Bengal contends that it included a sales invoice of the particular goods sold and delivered with each shipment of paper goods to Dual Printing. Id. at 8. Likewise, each sale it made to Dual Printing was subject to Bengal's Terms and Conditions of Sale (Exhibit A), which provides that the buyer -- in this case, Dual Printing -- agrees to pay Bengal for all goods supplied upon receipt of invoices, to pay Bengal a finance charge on all unpaid balances due under the contract in an amount equal to 1.5% per month (18% per year), and to pay all fees and expenses including attorney fees incurred by Bengal in the collection of any amounts due from Dual Printing. Id. at 8, 13-15.

On October 11, 2011, Bengal filed a six count Complaint (Doc. No. 1) against Dual Printing for breach of contract, fraud, conversion, unjust enrichment, action on book account, and action on account stated. In response, Dual Printing filed the present motion to dismiss.

III. LEGAL STANDARD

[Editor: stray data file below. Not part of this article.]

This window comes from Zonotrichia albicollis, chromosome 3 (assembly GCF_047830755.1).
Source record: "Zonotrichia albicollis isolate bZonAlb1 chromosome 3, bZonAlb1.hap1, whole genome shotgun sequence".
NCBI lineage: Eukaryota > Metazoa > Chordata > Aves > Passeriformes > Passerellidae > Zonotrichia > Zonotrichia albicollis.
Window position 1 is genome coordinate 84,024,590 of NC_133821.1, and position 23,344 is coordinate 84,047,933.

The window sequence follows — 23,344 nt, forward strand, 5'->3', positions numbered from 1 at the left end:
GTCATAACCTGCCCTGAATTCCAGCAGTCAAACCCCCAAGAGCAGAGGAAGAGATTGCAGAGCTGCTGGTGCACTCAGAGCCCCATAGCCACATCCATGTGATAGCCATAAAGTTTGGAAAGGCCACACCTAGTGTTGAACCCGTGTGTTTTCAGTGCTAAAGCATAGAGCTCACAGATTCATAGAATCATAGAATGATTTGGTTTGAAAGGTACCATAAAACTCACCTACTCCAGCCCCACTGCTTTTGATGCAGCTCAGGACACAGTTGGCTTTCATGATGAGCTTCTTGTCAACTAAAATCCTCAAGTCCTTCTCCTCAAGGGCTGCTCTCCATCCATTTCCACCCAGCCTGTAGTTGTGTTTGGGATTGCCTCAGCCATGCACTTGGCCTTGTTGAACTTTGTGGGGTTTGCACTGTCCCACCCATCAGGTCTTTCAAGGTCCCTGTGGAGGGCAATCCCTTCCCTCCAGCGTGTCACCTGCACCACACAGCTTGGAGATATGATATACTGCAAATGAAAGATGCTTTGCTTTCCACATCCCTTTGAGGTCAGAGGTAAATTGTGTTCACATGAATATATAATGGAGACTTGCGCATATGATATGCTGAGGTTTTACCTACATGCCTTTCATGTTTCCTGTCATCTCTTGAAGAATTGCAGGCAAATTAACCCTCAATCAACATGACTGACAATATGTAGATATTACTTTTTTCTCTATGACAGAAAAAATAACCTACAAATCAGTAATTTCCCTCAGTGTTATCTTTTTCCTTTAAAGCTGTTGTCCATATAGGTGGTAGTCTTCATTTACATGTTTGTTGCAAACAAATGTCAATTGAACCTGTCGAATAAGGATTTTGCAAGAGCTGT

A Rule 12(b)(6) motion to dismiss tests the sufficiency of a complaint. Conley v. Gibson, 355 U.S. 41, 45-46 (1957). Although Rule 8 of the Federal Rules of Civil Procedure requires only "a short and plain statement of the claim showing that the pleader is entitled to relief," FED. R. CIV. P. 8(a)(2), in order to "give the defendant fair notice of what the . . . claim is and the grounds upon which it rests," Bell Atlantic Corp. v. Twombly, 127 S. Ct. 1955, 1964-65 (2007) (quoting Conley, 355 U.S. at 47), the plaintiff must provide "more than labels and conclusions, and a formulaic recitation of the elements of a cause of action will not do." Id. (citations omitted). The question is, briefly stated, has the claimant presented a "plausible" claim for relief? Specifically, "[f]actual allegations must be enough to raise a right to relief above the speculative level . . . ." Id. at 1965 (citations omitted). The question is not whether the claimant will ultimately prevail but whether the complaint is "sufficient to cross the federal court's threshold." Skinner v. Switzer, 131 S. Ct. 1289, 1296 (2011) (citations omitted); see also Matrixx Initiatives, Inc. v. Siracusano, 131 S. Ct. 1309, 1323 (2011). Nonetheless, to survive a motion to dismiss, a civil complaint must allege "factual content [that] allows the court to draw the reasonable inference that the defendant is liable for the misconduct alleged." Ashcroft v. Iqbal, 129 S. Ct. 1937, 1949 (2009) (confirming that Twombly applies to all civil cases).